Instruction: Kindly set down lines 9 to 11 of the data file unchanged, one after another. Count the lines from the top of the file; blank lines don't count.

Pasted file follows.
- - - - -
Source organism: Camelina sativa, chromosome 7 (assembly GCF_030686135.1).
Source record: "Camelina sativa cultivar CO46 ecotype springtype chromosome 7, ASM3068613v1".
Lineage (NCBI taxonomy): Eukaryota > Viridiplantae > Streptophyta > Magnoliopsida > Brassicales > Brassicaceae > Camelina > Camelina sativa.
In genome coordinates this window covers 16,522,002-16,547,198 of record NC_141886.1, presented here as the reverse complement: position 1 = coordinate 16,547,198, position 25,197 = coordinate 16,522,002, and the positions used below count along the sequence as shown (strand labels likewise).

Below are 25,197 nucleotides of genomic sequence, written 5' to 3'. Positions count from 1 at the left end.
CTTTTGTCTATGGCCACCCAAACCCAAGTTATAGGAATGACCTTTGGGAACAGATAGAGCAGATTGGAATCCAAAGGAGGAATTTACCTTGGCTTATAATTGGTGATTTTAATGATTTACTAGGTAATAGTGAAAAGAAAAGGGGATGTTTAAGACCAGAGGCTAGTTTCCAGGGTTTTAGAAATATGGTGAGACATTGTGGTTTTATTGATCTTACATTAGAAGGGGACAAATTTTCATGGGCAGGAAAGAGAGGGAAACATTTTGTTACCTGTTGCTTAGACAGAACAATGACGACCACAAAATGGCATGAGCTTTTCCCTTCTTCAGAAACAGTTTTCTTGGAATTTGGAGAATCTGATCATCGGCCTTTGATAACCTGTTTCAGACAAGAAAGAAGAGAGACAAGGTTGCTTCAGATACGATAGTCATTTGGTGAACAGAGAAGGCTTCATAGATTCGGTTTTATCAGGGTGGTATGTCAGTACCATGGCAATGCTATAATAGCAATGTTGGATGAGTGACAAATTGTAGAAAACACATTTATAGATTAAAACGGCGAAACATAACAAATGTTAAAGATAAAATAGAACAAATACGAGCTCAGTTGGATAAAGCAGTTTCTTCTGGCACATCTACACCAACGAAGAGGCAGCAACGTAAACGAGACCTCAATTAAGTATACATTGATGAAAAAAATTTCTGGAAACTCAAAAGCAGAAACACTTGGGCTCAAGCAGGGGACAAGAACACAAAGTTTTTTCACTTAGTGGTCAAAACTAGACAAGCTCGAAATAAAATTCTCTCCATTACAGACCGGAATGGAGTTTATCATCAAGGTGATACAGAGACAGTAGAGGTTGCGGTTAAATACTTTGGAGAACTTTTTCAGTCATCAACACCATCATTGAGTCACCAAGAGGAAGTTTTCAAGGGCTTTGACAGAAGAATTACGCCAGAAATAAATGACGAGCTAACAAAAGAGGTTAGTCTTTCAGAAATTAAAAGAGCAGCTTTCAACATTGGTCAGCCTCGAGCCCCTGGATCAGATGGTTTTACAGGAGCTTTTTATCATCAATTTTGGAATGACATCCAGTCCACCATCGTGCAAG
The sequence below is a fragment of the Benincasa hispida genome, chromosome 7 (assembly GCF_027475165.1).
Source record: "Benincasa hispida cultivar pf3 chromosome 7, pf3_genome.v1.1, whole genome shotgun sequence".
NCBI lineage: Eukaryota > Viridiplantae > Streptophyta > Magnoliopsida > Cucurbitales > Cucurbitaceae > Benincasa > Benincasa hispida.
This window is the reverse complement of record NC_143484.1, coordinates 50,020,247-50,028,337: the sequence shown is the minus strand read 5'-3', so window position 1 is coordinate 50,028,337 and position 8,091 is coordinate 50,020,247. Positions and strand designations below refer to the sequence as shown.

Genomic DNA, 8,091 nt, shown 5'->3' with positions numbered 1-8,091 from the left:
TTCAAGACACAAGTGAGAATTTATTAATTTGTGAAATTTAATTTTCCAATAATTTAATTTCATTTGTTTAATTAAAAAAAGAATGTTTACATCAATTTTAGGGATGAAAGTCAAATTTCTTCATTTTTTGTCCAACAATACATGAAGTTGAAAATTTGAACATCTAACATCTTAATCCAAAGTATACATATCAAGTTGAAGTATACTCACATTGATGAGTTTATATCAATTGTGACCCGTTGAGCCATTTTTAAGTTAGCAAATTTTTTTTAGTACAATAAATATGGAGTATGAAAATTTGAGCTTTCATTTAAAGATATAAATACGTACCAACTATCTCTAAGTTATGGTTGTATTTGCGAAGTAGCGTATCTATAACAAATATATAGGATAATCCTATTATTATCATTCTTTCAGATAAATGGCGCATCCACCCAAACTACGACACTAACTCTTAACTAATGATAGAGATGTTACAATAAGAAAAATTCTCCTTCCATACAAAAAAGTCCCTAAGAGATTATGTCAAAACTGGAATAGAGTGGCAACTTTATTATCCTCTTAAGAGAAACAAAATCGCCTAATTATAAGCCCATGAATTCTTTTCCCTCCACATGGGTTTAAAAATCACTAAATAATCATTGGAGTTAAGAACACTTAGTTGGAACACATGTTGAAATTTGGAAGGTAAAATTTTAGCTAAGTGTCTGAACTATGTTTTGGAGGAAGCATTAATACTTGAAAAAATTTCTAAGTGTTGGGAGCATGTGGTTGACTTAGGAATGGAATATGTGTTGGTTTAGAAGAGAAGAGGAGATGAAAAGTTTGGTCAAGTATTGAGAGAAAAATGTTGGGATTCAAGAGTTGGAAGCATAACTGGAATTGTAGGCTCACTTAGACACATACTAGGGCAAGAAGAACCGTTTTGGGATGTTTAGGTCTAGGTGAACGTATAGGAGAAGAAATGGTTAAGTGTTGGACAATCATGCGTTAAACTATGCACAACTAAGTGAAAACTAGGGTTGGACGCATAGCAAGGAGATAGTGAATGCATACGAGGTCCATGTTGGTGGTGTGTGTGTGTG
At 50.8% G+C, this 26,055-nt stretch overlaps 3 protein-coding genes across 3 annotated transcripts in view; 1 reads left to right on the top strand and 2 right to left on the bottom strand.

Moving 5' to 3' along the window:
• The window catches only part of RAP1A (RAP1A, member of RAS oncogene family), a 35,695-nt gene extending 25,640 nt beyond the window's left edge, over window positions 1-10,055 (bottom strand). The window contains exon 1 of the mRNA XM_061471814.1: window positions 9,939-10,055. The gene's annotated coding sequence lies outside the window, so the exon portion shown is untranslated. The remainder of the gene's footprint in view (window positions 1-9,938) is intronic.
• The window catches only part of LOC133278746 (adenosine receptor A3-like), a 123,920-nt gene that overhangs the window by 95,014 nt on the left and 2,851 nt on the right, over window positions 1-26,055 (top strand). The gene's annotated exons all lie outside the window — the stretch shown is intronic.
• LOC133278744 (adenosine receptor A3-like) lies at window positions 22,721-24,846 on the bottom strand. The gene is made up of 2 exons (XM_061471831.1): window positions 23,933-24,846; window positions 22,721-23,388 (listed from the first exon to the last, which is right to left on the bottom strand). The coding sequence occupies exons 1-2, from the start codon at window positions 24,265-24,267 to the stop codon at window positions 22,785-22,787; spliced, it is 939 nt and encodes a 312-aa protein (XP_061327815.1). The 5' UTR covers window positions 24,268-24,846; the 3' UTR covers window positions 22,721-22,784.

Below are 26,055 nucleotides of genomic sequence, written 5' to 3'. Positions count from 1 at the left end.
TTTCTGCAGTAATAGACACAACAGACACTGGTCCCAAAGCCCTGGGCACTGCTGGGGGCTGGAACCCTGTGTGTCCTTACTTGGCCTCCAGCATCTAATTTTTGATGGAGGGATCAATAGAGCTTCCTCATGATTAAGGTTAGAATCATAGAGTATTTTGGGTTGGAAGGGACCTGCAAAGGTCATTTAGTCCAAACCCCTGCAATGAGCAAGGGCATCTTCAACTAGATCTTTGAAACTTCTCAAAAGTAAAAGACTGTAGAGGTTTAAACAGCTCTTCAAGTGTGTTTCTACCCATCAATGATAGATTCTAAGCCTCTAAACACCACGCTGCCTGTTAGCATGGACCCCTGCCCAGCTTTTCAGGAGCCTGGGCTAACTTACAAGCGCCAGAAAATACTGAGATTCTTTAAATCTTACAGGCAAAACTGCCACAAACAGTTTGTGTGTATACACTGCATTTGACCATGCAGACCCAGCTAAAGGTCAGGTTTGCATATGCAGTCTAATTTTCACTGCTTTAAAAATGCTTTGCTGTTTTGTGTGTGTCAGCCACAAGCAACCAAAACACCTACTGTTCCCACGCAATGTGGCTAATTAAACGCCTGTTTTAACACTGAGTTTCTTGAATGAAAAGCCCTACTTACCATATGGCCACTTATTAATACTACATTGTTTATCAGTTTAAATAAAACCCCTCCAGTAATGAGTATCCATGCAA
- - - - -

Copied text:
NCBI lineage: Eukaryota > Viridiplantae > Streptophyta > Magnoliopsida > Cucurbitales > Cucurbitaceae > Benincasa > Benincasa hispida.
This window is the reverse complement of record NC_143484.1, coordinates 50,020,247-50,028,337: the sequence shown is the minus strand read 5'-3', so window position 1 is coordinate 50,028,337 and position 8,091 is coordinate 50,020,247. Positions and strand designations below refer to the sequence as shown.

Genomic DNA, 8,091 nt, shown 5'->3' with positions numbered 1-8,091 from the left: